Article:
- Manage environmental impacts arising out of its activities, product & services
- Ensures compliance to regulations
- Brings continual improvements
- Demonstrate high environmental performance to others by conforming to policy, objectives & targets
ISO 14001 is an Environment Management System (EMS) standard published by International Organization for Standardisation in year 1996 and later updated in the year 2005
It provides a highly effective, globally accepted framework for establishing and continually improving the effectiveness of environmental management
Implementation of ISO 14000 may bring with it both reductions in environmental risk and environmental costs
Tools used in Environmental Auditing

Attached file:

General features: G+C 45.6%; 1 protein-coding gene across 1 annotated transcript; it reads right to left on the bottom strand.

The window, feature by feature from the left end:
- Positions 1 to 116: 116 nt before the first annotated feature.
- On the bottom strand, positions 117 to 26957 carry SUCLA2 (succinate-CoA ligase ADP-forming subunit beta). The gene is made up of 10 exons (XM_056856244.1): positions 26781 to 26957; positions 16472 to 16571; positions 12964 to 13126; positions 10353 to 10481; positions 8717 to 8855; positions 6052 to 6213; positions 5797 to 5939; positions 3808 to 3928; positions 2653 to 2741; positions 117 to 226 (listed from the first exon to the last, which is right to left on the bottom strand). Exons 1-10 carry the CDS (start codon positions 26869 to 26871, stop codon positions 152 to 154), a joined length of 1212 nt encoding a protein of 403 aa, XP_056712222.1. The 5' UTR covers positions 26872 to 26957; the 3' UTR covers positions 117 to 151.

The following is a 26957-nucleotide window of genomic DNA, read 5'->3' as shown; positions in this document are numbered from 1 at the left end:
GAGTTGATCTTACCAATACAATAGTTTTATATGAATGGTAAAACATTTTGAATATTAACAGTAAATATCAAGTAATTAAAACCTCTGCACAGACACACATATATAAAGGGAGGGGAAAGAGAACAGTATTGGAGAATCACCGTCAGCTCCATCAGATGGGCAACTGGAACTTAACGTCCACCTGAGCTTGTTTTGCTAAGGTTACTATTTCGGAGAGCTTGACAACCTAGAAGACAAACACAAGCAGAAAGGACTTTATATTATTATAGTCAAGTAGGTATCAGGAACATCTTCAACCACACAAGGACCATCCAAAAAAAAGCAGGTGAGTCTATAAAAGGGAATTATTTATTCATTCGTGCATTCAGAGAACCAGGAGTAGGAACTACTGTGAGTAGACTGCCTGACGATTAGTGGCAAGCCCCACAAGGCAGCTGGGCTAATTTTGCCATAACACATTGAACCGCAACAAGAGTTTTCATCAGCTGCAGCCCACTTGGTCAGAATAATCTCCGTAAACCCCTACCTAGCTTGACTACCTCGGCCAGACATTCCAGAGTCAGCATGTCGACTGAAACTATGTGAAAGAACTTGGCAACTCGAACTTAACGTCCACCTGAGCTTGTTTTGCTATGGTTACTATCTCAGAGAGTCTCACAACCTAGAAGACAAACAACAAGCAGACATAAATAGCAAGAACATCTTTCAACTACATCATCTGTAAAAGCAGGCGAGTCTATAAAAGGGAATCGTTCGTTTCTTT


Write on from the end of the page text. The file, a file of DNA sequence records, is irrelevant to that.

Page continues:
They are very useful in specialised cases where a complex range of issues and questions need to be asked to ensure that nothing is missed.
Limitations of checklists is that there is a tendency to rely too much on a checklist and not look at matters that arise beyond the contents of the checklist or secondary questions and issues that may develop as a result of other information or observations. Some additional information needs to be used in support of checklists.
Audit protocols or audit questionnaires provide the basis and structuring for most audits. They are based upon checklist questionnaires but are more complex and include more detail and sometimes logistical information and data relating to the audit and the site being audited. When developing protocols, every effort should be made to avoid generating questions that can be answered by a simple “yes” or “no”. To trigger supplementary questions, additional information not specifically asked in the question and encourage a two-way dialogue.